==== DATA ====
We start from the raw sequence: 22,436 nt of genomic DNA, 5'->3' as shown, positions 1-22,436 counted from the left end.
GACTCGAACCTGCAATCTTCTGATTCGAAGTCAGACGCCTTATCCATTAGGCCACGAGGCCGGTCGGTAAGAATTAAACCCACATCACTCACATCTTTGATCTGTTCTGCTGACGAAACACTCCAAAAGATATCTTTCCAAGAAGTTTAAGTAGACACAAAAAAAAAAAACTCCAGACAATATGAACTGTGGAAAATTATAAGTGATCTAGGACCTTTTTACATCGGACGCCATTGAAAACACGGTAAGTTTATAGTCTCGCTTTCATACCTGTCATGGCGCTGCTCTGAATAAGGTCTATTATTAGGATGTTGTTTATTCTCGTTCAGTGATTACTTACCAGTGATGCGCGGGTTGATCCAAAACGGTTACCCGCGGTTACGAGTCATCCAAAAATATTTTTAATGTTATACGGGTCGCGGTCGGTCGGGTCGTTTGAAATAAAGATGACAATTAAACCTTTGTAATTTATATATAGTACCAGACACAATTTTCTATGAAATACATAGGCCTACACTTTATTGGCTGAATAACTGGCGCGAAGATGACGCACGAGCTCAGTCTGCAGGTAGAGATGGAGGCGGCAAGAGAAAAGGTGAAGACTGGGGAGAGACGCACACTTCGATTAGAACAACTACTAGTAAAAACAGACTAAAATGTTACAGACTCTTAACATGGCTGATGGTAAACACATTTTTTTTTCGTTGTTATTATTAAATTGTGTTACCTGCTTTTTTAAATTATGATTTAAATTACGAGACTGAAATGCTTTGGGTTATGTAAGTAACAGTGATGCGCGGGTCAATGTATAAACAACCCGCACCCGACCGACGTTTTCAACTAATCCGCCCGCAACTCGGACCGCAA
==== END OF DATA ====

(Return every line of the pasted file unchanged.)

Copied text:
We start from the raw sequence: 22,436 nt of genomic DNA, 5'->3' as shown, positions 1-22,436 counted from the left end.
GACTCGAACCTGCAATCTTCTGATTCGAAGTCAGACGCCTTATCCATTAGGCCACGAGGCCGGTCGGTAAGAATTAAACCCACATCACTCACATCTTTGATCTGTTCTGCTGACGAAACACTCCAAAAGATATCTTTCCAAGAAGTTTAAGTAGACACAAAAAAAAAAAACTCCAGACAATATGAACTGTGGAAAATTATAAGTGATCTAGGACCTTTTTACATCGGACGCCATTGAAAACACGGTAAGTTTATAGTCTCGCTTTCATACCTGTCATGGCGCTGCTCTGAATAAGGTCTATTATTAGGATGTTGTTTATTCTCGTTCAGTGATTACTTACCAGTGATGCGCGGGTTGATCCAAAACGGTTACCCGCGGTTACGAGTCATCCAAAAATATTTTTAATGTTATACGGGTCGCGGTCGGTCGGGTCGTTTGAAATAAAGATGACAATTAAACCTTTGTAATTTATATATAGTACCAGACACAATTTTCTATGAAATACATAGGCCTACACTTTATTGGCTGAATAACTGGCGCGAAGATGACGCACGAGCTCAGTCTGCAGGTAGAGATGGAGGCGGCAAGAGAAAAGGTGAAGACTGGGGAGAGACGCACACTTCGATTAGAACAACTACTAGTAAAAACAGACTAAAATGTTACAGACTCTTAACATGGCTGATGGTAAACACATTTTTTTTTCGTTGTTATTATTAAATTGTGTTACCTGCTTTTTTAAATTATGATTTAAATTACGAGACTGAAATGCTTTGGGTTATGTAAGTAACAGTGATGCGCGGGTCAATGTATAAACAACCCGCACCCGACCGACGTTTTCAACTAATCCGCCCGCAACTCGGACCGCAA